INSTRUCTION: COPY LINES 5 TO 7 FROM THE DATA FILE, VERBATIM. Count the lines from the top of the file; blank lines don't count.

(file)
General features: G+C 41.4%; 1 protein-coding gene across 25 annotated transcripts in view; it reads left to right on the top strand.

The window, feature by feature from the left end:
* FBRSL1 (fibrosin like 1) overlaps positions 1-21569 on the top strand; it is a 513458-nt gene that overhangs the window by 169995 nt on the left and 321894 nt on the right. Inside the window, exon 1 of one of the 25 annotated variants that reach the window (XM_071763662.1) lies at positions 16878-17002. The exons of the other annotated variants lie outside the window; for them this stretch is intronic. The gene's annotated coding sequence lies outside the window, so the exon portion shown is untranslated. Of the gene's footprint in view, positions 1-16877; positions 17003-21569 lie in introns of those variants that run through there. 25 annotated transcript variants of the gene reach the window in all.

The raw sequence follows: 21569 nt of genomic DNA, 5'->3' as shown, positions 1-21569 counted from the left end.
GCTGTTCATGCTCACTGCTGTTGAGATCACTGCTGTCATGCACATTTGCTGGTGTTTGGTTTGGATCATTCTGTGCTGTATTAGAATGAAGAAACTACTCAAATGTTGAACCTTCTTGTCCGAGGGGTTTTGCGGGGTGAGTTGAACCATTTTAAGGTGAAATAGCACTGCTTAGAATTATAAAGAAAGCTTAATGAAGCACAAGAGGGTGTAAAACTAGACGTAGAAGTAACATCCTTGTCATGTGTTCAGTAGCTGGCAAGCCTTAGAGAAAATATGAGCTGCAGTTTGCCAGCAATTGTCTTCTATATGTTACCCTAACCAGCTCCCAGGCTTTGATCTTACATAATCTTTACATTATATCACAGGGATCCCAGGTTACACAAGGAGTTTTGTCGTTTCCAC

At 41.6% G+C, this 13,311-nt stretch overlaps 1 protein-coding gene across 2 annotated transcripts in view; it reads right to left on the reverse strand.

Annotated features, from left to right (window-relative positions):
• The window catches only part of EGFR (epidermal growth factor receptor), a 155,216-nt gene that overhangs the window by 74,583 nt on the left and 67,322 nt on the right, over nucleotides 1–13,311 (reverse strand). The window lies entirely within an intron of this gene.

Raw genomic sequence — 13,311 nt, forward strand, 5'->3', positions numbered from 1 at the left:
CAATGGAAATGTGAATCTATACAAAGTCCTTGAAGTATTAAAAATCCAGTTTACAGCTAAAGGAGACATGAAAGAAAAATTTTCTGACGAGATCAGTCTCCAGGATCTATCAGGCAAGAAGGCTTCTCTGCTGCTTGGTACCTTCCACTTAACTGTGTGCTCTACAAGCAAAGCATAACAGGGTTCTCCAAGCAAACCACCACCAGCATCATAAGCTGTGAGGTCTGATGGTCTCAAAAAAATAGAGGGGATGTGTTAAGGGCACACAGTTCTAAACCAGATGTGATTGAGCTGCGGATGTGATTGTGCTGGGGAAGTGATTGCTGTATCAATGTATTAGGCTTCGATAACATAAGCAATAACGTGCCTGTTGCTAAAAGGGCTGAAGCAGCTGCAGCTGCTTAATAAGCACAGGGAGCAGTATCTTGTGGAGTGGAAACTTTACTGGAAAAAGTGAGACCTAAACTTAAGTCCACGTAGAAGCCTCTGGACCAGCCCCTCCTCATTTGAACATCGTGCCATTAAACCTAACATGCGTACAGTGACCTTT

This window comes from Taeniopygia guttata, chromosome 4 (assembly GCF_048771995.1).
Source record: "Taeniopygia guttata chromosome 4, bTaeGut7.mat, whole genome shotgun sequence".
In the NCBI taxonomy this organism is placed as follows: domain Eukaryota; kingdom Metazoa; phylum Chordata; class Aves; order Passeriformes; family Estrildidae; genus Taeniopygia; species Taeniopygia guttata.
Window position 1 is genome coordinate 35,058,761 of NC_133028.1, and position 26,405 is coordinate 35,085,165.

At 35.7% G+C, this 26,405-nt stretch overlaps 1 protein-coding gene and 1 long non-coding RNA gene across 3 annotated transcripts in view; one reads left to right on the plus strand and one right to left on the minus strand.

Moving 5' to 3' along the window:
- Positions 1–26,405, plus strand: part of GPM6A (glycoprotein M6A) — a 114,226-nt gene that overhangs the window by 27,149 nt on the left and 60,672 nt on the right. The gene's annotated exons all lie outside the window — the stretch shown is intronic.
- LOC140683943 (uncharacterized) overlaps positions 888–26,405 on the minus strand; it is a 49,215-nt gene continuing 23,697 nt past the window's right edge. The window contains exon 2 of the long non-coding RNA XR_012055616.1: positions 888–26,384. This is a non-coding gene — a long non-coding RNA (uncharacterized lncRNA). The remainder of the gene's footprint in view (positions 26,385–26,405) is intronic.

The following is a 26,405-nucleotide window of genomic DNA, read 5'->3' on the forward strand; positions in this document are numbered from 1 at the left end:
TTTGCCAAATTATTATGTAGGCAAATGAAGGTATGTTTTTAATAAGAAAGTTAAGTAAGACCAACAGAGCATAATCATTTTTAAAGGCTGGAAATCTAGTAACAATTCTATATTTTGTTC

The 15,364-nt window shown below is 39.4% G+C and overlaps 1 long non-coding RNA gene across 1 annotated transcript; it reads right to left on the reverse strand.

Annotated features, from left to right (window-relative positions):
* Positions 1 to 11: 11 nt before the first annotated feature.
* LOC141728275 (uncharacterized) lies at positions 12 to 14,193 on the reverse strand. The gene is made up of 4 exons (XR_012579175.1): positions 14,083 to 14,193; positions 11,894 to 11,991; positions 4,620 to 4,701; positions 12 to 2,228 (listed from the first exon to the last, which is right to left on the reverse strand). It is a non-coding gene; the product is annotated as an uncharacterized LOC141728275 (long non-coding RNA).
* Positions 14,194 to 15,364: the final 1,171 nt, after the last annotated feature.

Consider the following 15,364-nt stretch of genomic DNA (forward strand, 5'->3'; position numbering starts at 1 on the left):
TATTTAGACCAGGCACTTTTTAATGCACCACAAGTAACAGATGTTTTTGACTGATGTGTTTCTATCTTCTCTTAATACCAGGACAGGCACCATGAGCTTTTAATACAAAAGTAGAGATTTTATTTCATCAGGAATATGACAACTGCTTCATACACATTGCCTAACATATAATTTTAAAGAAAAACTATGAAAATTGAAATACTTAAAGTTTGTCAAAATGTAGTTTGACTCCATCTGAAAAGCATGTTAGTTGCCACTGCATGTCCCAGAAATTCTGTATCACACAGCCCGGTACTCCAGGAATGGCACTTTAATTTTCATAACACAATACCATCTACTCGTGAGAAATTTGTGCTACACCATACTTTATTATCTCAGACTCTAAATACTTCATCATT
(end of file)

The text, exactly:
GCTGTTCATGCTCACTGCTGTTGAGATCACTGCTGTCATGCACATTTGCTGGTGTTTGGTTTGGATCATTCTGTGCTGTATTAGAATGAAGAAACTACTCAAATGTTGAACCTTCTTGTCCGAGGGGTTTTGCGGGGTGAGTTGAACCATTTTAAGGTGAAATAGCACTGCTTAGAATTATAAAGAAAGCTTAATGAAGCACAAGAGGGTGTAAAACTAGACGTAGAAGTAACATCCTTGTCATGTGTTCAGTAGCTGGCAAGCCTTAGAGAAAATATGAGCTGCAGTTTGCCAGCAATTGTCTTCTATATGTTACCCTAACCAGCTCCCAGGCTTTGATCTTACATAATCTTTACATTATATCACAGGGATCCCAGGTTACACAAGGAGTTTTGTCGTTTCCAC

At 41.6% G+C, this 13,311-nt stretch overlaps 1 protein-coding gene across 2 annotated transcripts in view; it reads right to left on the reverse strand.

Annotated features, from left to right (window-relative positions):